To start, how does Germany "ramp up" a workforce of 1.3 million Poles and 1.2 million prisoners of war...in peacetime? 0 :roll:
Call the total labor needed the equivalent of ~1mil unskilled workers by 1941. Much of that equivalent could have come from cuts to domestic consumption during 39-41 that Germany undertook later in the war, with attendant shifts in domestic workforce towards armaments. The Wehrmacht budget was 25% of GDP in 1939 and 75% in 1944. Pace Tooze, there was meaningful slack in the German early-war economy even if not as much as, for example, the USSB authors thought.
No, call the total labor needed what it was, roughly 7.5 to 8 million skilled and unskilled workers or more. And so now you're going to INCREASE the peacetime military expenditures in the Reich BEYOND what historically helped cause the economic downturns of FY 37-38 and 39-40 and brought the Reich to the brink of fiscal collapse in the winter of 1940? Gee, let me just guess how well that would likely turn out. :roll:
"Is all this pretentious pseudo intellectual citing of sources REALLY necessary? It gets in the way of a good, spirited debate, destroys the cadence." POD, 6 October 2018

Richard Anderson
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Re: What if: Hitler wins the war due to slightly stronger Barbarossa forces

Post by Richard Anderson » 03 Jul 2019 15:47

Hanny wrote:
03 Jul 2019 07:56
Your 20 extra MOT require Opel to produce an extra 56000 in 38/40
Um, no, it is worse than that. The scheme is produce 20 additional motorized divisions. At that time each had roughly 2,200 to 2,400 LKW and PKW, so call it 46,000. However, the 140-odd division BARBAROSSA force employed roughly 600,000 vehicles to support 33 motorized divisions and roughly 100 infantry divisions (each with 1,000 PKW and LKW). So by that measure they "only" needed about 176,000. Hey! Problem solved, the Germans obviously only really needed 222,000 motor vehicles and with 600,000 they had way more than they ever wanted. Right? :lol:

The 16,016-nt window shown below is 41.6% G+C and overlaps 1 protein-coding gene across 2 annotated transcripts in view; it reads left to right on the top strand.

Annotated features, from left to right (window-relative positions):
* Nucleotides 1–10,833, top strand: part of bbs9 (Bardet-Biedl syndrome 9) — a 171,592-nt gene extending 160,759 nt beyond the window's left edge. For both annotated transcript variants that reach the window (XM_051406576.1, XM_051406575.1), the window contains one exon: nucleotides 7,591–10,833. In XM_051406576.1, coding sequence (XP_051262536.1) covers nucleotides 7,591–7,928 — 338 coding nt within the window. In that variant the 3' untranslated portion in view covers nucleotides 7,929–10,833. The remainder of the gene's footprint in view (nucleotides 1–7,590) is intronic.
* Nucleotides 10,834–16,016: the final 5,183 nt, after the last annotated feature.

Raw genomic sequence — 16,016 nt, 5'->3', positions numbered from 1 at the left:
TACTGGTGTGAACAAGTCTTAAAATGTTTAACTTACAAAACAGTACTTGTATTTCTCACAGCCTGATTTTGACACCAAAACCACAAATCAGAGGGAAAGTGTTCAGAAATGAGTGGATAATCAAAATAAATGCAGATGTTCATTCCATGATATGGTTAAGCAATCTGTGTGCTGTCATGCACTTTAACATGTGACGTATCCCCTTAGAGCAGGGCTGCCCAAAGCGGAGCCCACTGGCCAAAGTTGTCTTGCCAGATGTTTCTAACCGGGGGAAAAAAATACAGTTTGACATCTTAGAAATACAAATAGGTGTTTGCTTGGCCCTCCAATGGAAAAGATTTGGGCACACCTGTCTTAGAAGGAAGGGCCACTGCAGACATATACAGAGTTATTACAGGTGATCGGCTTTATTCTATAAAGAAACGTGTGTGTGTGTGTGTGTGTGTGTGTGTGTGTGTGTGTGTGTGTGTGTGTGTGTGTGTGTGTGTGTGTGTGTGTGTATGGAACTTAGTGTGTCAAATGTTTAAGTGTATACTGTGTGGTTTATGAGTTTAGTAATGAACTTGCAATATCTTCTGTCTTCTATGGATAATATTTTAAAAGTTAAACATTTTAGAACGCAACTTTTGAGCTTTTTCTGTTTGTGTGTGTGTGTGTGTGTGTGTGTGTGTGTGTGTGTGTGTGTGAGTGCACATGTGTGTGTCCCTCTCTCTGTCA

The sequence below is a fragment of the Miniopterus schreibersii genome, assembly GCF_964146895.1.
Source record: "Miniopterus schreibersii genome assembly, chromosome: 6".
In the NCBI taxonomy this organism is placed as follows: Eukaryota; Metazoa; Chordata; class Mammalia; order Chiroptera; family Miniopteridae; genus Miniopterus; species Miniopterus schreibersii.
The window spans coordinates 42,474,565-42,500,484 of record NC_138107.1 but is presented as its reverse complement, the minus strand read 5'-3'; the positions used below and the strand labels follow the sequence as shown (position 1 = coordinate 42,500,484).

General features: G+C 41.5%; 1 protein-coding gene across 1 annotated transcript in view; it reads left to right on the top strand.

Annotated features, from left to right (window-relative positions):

No. To support the additional 20 motorized divisions would likely require at least an additional 90,000 motor vehicles to retain the same logistical mess that pertained historically.
"Is all this pretentious pseudo intellectual citing of sources REALLY necessary? It gets in the way of a good, spirited debate, destroys the cadence." POD, 6 October 2018

MarkN
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Re: What if: Hitler wins the war due to slightly stronger Barbarossa forces

Post by MarkN » 03 Jul 2019 16:07

I wonder how much longer it takes TheMarksPlan to spot the elephant in the room.... ;)

The Paulus war gaming identified offensive burnout somewhere between Smolensk and Moscow. Pretty much what happened when they eventually executed the invasion.

Having 20 additional divisions start the invasion means 170 rather than 150 divisions burnout offensively between Smolensk and Moscow. To carry on the advance, the Germans needed 100-150 fresh divisions as a second wave, brought to the front by rail, to push through the first wave.

The first wave of 150 divisions then gets pulled out of the line completely to reorganise, retrain and refresh - rarther than being left in situ to defend the territory gained. When the second wave reaches burnout, the reorganised and refreshed first wave is sent forward by rail and pushes on as the third wave. And so on until the Russians capitulate.